Improving Casting Production with In-House Robotics Expertise
In many ways Dakota Hanson (above) is a typical Young Millennial: he's an avid Tik Tok fan, spends his spare time playing Call of Duty, and has a job working with cutting-edge technology. However, unlike many members of his generation, Dakota's workplace is more than a laptop and a WIFI connection. As an Engineering Technician at Eagle Alloy (a shell molding facility in Muskegon, MI) Hanson specializes in programming robotic cells that play an integral role in the manufacturing process.
In fact, Eagle Alloy has a growing number of employees whose job descriptions include programming and operating robotic cells. Through a continuing education program led by robotics manufacturer ABB, Eagle Alloy has been able to provide its in-house team with manufacturing robotics expertise, further improving the company’s response time and resilience.
The Benefits of Robotics for Metalcasting
Eagle Alloy has long been an early adopter of new technologies. Automation is no exception: the company opened its first robotic grinding cell in 2018, and has already expanded to three cells with plans to add a fourth in 2022. Robotic cells provide three main benefits: improved safety, improved efficiency, and greater precision in grinding.
Eagle Alloy has a stellar safety record (last year the company celebrated 500,000 Hours of No Lost Time; since then they’ve already surpassed 750,000) and the company seeks continuous improvement in this area. Robotic cells create an opportunity to reduce man-hours spent engaging with comparatively dangerous tasks. Traditional lean grinding cells require 3-4 operators per cell, while robotic cells can work with just one operator. Furthermore, the operator in a robotic grinding cell is not required to interact with grinding belts or wheels, which are the primary sources of safety hazards in grinding.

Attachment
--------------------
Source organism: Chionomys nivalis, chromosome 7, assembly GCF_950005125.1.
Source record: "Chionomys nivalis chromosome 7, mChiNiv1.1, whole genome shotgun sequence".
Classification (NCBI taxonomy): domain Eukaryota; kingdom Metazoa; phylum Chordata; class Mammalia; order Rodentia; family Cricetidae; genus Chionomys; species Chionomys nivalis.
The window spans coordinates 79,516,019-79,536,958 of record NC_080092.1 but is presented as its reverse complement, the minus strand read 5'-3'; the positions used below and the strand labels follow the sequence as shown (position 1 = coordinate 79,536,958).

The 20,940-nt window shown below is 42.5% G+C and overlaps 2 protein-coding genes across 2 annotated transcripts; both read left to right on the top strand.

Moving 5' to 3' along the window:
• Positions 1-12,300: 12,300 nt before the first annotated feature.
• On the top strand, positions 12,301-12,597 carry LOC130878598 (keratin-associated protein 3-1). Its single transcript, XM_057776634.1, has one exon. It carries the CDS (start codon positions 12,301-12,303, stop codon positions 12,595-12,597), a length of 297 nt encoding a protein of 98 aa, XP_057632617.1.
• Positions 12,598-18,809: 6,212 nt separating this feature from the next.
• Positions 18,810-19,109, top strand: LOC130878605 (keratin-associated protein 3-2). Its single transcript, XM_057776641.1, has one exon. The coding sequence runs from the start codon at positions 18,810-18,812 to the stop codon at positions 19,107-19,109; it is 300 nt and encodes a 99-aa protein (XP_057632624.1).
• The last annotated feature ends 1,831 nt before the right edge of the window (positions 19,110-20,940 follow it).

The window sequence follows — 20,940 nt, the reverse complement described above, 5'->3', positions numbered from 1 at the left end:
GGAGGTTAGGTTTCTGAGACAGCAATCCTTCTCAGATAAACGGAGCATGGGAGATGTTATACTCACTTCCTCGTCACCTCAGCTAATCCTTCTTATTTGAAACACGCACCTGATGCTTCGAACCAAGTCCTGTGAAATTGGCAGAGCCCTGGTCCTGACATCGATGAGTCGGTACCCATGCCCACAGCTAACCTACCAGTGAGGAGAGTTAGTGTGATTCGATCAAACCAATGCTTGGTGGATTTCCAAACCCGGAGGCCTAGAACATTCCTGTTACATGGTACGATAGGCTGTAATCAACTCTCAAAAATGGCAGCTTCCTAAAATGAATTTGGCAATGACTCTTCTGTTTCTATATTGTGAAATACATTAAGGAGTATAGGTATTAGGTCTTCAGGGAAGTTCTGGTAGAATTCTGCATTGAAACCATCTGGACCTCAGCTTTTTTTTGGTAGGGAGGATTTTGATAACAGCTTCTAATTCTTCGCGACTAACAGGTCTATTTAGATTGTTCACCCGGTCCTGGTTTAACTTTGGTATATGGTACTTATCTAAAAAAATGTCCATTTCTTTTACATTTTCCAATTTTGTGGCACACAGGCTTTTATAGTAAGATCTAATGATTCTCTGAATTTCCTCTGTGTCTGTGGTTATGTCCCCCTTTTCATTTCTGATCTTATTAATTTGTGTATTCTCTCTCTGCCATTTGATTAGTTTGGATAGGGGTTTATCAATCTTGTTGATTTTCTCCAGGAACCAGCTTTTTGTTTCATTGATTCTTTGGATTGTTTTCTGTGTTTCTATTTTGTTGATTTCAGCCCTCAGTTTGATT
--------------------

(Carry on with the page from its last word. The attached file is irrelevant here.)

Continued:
Robotic cells can process parts significantly faster than manual cells, and the combination of speed and automation create a significant gain in production. All told, manual cells average 2,950 pounds per person per shift while robotic cells average 4,000 pounds per person per shift. Quite often operators achieve over 10,000 pounds in one shift on certain part numbers that maximize the potential of robot grinding.
According to Nic Tarzwell, Chief Technology Officer at Eagle Alloy, "If it makes the work easier for the guys on the floor, we have to do it. Our focus is on maximizing what our production employees are doing." With robotic grinding cells in place, operators who would usually be required for grinding can work other stations like molding, pouring, heat treat or quality control.